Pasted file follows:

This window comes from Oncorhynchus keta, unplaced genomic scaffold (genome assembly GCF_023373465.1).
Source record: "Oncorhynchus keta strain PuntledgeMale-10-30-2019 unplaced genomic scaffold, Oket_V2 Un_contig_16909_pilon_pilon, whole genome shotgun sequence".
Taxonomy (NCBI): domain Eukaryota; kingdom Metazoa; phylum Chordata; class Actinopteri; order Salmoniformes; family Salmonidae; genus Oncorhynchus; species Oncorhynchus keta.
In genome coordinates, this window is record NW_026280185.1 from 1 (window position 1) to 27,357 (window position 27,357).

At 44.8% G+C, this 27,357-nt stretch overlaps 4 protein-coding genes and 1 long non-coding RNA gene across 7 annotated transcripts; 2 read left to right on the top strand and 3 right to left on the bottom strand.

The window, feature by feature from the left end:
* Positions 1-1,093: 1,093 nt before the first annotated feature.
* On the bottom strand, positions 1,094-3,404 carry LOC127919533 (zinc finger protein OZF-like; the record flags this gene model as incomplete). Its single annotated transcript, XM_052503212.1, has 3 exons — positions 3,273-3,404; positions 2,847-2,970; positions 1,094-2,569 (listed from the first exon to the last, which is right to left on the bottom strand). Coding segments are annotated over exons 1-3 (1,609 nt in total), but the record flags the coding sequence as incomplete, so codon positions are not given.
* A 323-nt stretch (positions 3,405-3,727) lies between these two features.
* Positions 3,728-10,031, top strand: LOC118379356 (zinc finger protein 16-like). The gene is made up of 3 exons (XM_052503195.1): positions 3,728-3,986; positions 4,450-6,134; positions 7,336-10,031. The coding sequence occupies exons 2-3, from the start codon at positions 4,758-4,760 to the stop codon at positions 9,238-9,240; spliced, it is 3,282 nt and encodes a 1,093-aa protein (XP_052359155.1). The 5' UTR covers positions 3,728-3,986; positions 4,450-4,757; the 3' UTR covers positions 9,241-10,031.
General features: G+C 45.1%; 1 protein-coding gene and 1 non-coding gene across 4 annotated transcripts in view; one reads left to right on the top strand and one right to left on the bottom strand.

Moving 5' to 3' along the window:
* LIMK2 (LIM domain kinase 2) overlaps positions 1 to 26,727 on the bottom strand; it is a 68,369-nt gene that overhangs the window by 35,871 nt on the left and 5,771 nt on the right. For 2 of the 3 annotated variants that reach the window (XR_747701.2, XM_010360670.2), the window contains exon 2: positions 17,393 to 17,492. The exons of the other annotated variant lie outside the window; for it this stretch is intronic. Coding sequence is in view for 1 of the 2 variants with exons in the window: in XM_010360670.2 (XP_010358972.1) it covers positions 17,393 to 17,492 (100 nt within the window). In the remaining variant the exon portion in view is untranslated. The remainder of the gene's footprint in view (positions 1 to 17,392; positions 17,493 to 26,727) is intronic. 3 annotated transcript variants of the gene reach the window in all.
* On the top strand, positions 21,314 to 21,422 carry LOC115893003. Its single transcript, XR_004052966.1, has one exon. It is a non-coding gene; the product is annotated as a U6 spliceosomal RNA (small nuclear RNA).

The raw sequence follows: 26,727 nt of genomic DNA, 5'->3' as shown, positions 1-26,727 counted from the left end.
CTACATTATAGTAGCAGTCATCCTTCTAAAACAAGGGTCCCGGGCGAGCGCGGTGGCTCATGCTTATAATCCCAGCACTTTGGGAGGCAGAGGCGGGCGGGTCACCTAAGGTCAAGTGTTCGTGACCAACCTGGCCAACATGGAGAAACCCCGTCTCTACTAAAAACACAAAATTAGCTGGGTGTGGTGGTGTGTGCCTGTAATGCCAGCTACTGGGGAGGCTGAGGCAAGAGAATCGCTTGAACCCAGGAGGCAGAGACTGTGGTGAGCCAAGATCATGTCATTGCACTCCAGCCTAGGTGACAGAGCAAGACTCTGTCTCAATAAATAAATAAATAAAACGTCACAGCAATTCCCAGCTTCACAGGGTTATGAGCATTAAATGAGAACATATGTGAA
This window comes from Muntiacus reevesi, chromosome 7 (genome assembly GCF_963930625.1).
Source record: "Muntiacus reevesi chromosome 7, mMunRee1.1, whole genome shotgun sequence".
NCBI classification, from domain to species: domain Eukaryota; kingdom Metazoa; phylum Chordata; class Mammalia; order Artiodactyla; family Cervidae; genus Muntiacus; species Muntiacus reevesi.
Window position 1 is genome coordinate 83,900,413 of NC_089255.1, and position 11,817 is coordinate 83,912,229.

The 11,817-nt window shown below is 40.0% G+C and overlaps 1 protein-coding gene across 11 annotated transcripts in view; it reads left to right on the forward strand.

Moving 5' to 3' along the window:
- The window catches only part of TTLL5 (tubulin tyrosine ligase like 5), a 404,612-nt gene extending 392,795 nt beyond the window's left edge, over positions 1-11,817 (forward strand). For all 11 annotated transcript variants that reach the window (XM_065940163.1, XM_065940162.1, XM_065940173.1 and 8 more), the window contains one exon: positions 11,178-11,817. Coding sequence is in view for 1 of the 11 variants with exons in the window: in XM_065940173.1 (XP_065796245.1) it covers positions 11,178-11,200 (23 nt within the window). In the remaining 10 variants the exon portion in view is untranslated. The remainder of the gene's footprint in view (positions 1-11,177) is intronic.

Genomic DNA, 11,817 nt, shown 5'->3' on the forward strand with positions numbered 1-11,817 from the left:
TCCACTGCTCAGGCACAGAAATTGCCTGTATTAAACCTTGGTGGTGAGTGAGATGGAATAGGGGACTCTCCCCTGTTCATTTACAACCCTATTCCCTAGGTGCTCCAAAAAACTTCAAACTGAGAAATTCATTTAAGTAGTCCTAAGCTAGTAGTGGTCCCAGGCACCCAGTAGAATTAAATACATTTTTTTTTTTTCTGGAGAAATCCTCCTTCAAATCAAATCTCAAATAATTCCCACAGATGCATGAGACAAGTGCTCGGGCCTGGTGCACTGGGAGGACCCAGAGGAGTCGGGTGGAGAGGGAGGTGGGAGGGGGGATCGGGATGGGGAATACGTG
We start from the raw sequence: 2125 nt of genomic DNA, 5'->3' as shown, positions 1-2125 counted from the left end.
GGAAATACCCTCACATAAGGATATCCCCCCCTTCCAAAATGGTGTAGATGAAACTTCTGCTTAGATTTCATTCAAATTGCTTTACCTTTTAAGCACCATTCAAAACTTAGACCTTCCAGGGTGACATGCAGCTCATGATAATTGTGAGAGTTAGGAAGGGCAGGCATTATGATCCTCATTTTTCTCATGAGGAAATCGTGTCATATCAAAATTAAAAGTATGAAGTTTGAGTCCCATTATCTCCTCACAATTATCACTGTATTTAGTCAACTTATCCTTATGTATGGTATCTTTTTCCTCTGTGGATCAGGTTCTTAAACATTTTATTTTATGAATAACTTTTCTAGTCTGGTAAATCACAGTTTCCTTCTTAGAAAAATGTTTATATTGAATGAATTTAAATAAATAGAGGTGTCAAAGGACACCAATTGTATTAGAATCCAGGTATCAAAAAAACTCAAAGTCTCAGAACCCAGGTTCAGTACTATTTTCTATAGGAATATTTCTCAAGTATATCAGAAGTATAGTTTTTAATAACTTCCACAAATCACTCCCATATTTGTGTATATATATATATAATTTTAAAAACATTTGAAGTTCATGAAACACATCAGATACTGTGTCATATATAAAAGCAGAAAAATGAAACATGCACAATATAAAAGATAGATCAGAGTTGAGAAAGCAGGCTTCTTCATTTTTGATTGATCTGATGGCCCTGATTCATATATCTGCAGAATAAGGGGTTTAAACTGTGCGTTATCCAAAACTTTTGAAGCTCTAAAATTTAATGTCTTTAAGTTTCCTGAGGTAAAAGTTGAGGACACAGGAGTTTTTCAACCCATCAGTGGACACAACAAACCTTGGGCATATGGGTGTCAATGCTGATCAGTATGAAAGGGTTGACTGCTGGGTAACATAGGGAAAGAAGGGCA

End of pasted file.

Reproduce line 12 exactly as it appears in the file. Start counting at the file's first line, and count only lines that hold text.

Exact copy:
Moving 5' to 3' along the window: